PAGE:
In the Trenches: Uncovering the sleepers
April 10, 2003
By Michael Fabiano
Commissioner.COM Fantasy Writer
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In the Trenches offers insider information, advice and in-depth analysis to keep you updated on all the latest news in Fantasy Football. Check back every Thursday, year-round, for an array of preseason draft strategy, regular-season coverage, postseason highlights and offseason player analysis.
Sleepers are always on the minds of Fantasy Football owners. Being able to snag a player in the late rounds who performs above and beyond expectations can be the difference between fielding an average team and a championship contender. Most drafts are still more than five months away, but it's never too early to examine how offseason movement and possible depth chart changes have increased the value of some up-and-coming Fantasy players.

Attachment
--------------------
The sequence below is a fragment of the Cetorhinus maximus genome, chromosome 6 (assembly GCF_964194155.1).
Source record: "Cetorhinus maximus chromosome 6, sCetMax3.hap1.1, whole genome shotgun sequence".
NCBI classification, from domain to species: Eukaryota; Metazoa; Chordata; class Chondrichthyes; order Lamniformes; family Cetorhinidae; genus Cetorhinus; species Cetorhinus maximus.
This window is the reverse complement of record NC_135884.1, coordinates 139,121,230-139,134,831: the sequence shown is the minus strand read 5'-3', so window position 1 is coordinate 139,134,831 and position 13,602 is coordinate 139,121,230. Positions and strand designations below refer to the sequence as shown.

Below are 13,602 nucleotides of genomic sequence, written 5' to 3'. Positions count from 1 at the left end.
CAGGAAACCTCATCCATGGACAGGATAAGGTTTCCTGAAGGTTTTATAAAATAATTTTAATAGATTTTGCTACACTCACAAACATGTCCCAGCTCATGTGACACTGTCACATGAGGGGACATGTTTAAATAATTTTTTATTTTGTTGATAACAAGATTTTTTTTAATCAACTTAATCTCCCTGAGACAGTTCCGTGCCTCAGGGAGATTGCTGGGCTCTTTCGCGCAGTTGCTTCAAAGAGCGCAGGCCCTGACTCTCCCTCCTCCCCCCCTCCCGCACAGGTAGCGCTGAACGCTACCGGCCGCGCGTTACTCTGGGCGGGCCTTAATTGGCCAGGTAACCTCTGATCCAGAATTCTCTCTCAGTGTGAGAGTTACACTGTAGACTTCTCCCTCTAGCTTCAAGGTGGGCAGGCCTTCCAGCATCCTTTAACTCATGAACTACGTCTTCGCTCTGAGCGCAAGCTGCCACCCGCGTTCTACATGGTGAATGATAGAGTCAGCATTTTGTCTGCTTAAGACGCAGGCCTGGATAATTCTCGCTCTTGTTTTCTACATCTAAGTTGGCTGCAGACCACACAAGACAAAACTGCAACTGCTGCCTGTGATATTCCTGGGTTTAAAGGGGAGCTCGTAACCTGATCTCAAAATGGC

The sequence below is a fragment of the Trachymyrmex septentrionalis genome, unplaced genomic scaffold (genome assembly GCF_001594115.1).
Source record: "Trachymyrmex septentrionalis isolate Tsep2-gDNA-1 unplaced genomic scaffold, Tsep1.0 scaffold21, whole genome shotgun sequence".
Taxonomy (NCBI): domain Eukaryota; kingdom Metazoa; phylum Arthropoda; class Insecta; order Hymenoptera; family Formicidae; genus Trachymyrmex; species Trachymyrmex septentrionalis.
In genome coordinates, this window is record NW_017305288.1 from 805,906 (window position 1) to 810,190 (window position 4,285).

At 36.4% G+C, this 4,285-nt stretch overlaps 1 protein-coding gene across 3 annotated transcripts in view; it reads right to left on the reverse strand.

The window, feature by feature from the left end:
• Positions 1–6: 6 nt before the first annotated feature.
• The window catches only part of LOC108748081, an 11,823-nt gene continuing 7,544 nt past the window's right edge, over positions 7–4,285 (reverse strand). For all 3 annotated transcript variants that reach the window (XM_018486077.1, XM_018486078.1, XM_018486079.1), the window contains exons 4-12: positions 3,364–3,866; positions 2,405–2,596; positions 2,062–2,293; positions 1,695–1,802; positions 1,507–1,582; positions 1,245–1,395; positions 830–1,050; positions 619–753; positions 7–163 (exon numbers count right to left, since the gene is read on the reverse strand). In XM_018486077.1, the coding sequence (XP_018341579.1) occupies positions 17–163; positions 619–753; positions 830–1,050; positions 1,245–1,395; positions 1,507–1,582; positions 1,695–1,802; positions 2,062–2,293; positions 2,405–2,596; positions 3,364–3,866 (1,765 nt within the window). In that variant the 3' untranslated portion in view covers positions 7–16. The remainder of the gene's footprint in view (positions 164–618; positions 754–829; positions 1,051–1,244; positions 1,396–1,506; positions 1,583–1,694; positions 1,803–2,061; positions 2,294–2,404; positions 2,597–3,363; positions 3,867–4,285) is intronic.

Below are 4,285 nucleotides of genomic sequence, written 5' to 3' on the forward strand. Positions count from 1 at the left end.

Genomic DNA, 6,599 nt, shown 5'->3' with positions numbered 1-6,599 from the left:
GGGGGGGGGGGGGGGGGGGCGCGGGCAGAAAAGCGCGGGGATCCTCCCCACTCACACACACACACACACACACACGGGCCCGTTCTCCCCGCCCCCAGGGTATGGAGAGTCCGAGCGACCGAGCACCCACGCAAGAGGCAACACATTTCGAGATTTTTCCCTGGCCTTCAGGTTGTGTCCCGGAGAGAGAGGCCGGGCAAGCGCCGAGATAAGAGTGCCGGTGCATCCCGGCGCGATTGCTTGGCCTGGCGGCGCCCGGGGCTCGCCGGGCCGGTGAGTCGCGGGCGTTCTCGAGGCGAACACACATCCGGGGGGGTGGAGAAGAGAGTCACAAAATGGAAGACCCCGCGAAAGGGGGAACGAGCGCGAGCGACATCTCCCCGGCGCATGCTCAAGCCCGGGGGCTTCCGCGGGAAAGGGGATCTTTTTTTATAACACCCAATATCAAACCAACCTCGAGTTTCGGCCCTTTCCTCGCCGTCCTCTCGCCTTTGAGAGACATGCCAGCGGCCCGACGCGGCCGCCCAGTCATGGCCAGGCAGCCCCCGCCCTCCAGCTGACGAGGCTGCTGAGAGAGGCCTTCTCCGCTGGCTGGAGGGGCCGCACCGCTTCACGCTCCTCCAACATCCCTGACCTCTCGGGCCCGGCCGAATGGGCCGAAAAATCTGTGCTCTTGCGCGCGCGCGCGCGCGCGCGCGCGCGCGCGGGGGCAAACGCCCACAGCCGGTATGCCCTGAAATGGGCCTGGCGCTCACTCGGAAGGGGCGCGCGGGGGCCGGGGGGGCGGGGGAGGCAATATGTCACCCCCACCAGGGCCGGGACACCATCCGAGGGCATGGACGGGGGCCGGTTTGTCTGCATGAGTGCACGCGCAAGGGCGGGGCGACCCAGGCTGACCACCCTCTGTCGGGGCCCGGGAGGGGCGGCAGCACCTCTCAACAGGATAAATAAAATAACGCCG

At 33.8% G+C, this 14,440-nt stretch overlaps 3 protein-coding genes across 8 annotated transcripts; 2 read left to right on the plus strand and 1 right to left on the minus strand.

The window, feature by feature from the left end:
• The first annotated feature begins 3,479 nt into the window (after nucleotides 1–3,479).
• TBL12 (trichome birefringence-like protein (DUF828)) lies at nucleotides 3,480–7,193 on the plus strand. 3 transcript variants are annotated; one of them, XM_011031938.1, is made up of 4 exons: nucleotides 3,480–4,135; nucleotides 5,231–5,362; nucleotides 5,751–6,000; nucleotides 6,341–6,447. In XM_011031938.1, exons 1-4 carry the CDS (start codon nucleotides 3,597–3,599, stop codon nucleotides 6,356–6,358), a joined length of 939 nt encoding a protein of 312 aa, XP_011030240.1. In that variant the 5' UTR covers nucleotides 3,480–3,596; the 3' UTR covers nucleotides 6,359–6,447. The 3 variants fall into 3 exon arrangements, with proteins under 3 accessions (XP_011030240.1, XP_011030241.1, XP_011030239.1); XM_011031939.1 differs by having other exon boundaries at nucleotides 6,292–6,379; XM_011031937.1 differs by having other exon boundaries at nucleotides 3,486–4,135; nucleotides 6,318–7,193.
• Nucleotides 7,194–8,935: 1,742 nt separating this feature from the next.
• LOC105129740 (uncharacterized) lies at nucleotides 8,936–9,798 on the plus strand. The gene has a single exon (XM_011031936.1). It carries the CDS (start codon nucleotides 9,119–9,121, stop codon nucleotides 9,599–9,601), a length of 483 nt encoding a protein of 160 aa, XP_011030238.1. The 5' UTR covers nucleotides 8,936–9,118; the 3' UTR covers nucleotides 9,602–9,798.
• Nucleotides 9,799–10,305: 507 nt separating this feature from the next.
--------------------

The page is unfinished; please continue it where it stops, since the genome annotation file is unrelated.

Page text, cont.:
Here's an early look at some of the players Fantasy owners should keep tabs on in the coming months.
Drew Bennett, WR, Tennessee: Kevin Dyson's departure via free agency creates an opening for Bennett. He showed some ability late in the 2002 season while Dyson was sidelined with a hamstring injury, so coach Jeff Fisher should give him a chance to play a prominent role in the offense. Bennett's sleeper potential will decrease if the team signs a veteran receiver.
Marc Boerigter, WR, Kansas City: Boerigter actually posted more receiving touchdowns (8) than Tony Gonzalez, Johnnie Morton and Eddie Kennison last season. He became a reliable red-zone target for Trent Green and proved himself as a downfield threat as well. Boerigter will only improve with time and experience.
Drew Brees, QB, San Diego: Brees was very inconsistent in his first season as a starter, but better days lie ahead for the young signal-caller. The addition of David Boston and potential of Tim Dwight and Reche Caldwell as reliable receiving options bodes very well for Brees. Having LaDainian Tomlinson in the backfield doesn't hurt either.